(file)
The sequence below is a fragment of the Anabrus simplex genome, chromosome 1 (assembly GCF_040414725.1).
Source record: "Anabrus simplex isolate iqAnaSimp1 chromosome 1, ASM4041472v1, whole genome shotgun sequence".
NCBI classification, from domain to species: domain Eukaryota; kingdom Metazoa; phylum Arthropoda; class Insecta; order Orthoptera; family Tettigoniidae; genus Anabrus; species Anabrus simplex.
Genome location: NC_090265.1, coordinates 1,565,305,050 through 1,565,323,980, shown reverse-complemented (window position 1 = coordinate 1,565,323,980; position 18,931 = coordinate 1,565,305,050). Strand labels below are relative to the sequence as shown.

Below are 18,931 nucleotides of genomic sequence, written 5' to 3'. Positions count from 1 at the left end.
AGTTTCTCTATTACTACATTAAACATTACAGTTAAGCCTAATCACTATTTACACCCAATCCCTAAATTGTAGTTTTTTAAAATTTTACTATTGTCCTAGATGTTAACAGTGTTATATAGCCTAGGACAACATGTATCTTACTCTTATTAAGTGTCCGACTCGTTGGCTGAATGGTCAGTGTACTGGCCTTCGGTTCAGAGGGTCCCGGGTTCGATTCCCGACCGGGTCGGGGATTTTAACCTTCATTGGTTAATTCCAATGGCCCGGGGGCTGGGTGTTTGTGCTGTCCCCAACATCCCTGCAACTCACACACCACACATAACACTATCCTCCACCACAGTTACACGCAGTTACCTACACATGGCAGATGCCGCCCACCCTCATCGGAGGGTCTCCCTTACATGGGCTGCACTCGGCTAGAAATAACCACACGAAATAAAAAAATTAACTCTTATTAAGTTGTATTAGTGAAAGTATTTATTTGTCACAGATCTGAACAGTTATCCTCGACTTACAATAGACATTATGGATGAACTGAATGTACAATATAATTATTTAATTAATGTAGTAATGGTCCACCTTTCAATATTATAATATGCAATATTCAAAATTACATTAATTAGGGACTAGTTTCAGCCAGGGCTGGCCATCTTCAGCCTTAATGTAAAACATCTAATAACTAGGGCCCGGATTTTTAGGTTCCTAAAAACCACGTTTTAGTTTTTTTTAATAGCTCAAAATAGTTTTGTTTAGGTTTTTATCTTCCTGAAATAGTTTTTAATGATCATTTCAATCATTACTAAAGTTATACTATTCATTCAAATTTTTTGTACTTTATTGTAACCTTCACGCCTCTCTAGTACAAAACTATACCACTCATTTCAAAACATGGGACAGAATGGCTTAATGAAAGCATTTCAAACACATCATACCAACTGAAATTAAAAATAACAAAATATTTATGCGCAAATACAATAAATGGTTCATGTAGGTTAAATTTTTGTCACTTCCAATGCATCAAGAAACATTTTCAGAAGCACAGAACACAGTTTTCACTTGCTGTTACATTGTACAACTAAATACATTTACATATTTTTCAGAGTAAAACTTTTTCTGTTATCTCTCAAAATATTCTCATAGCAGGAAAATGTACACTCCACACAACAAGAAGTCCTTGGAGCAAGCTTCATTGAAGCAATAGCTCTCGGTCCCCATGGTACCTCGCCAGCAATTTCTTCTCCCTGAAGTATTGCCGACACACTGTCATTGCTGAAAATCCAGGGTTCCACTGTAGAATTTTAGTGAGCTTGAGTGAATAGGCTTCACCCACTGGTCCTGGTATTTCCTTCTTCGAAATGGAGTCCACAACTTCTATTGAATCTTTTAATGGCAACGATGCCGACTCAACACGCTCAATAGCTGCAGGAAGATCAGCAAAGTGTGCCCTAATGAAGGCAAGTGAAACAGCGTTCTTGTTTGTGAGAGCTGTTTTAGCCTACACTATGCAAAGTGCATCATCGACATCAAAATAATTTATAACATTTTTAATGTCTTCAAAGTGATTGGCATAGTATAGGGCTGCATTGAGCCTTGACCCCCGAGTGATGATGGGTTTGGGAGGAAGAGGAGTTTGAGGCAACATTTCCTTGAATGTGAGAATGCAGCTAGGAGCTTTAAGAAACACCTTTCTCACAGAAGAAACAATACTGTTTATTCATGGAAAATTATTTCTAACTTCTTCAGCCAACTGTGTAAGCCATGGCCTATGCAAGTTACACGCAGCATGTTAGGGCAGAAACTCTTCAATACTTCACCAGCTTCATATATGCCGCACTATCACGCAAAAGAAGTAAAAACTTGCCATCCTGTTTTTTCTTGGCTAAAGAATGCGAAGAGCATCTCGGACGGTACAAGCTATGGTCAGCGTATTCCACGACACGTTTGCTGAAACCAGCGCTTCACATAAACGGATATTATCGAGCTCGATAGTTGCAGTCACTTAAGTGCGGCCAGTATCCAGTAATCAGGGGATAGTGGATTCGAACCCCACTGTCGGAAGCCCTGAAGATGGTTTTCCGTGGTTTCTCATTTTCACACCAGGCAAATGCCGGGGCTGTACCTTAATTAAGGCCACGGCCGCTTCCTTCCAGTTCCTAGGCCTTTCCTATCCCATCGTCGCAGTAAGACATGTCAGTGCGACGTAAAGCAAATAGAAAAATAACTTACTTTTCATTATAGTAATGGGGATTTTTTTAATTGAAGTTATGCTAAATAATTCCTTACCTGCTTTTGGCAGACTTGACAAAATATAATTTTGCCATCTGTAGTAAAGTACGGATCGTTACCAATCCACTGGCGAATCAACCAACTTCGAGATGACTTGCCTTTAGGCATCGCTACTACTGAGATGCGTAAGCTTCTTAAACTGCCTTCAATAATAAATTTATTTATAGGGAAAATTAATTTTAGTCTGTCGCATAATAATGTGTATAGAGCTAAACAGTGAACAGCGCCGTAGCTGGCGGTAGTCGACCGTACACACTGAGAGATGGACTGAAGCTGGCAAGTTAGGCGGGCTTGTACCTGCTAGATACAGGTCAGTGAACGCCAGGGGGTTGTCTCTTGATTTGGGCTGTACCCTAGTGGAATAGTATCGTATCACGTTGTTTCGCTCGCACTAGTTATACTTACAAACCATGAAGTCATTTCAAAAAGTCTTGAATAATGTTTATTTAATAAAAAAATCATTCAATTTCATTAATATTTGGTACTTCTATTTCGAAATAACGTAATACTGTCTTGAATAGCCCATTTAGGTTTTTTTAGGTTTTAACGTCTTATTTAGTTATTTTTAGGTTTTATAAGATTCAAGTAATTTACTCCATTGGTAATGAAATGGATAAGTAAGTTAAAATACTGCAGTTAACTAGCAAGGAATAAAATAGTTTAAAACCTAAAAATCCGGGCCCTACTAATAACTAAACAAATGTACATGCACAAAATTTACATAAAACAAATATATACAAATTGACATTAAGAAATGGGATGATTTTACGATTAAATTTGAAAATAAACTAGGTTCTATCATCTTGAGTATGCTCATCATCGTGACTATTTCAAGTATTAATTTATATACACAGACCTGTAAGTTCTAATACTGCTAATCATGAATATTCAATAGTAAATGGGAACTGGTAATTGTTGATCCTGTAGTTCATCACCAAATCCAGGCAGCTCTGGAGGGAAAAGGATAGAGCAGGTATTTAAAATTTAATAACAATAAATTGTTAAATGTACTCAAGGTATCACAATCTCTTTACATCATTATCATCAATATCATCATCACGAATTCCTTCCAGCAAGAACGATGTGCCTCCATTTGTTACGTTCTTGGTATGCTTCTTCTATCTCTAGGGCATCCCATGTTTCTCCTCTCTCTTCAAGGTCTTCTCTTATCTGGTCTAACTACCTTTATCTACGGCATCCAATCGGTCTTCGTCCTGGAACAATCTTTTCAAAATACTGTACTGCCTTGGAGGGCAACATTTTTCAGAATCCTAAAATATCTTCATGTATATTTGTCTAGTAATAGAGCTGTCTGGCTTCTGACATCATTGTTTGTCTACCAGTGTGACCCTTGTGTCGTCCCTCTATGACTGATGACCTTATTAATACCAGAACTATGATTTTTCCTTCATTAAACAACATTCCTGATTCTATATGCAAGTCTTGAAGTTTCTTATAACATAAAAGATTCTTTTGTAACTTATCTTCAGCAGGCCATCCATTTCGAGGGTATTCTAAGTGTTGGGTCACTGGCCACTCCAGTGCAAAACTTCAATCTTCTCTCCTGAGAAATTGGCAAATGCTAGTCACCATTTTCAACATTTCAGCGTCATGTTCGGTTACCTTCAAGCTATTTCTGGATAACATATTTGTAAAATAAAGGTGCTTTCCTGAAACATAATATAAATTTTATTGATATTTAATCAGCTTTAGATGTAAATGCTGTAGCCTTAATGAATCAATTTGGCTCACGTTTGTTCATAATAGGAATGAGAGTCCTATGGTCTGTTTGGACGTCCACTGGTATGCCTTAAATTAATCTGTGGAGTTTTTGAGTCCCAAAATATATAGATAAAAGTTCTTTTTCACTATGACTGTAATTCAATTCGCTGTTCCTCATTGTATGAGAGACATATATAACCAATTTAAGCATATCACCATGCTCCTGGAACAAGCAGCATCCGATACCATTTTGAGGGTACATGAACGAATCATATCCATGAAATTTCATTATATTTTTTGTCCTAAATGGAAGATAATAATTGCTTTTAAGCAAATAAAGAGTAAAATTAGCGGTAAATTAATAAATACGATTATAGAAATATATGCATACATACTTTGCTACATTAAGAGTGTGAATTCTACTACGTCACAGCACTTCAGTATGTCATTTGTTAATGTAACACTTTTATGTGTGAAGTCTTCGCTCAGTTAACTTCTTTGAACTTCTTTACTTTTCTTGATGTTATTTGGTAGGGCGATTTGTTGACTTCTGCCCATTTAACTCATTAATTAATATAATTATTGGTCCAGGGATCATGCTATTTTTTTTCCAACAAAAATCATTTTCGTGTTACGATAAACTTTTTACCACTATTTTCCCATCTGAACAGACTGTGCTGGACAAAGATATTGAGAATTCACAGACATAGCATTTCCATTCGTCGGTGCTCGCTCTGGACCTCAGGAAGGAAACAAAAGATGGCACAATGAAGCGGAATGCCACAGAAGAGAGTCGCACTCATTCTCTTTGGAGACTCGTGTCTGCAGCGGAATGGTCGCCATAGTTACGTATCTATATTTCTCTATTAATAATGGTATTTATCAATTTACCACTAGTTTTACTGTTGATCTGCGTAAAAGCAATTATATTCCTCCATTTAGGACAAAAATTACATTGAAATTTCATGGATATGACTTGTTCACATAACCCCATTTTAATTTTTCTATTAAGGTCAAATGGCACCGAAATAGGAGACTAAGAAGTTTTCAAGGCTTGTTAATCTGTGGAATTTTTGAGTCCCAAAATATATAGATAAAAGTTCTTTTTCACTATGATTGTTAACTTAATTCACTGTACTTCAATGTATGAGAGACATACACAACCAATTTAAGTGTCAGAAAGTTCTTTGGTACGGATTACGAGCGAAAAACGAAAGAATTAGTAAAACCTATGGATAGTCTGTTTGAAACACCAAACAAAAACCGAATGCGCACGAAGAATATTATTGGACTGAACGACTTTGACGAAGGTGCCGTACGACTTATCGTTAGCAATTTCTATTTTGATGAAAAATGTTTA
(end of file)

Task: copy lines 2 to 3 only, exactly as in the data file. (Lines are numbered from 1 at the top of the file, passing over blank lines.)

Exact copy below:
Source record: "Anabrus simplex isolate iqAnaSimp1 chromosome 1, ASM4041472v1, whole genome shotgun sequence".
NCBI classification, from domain to species: domain Eukaryota; kingdom Metazoa; phylum Arthropoda; class Insecta; order Orthoptera; family Tettigoniidae; genus Anabrus; species Anabrus simplex.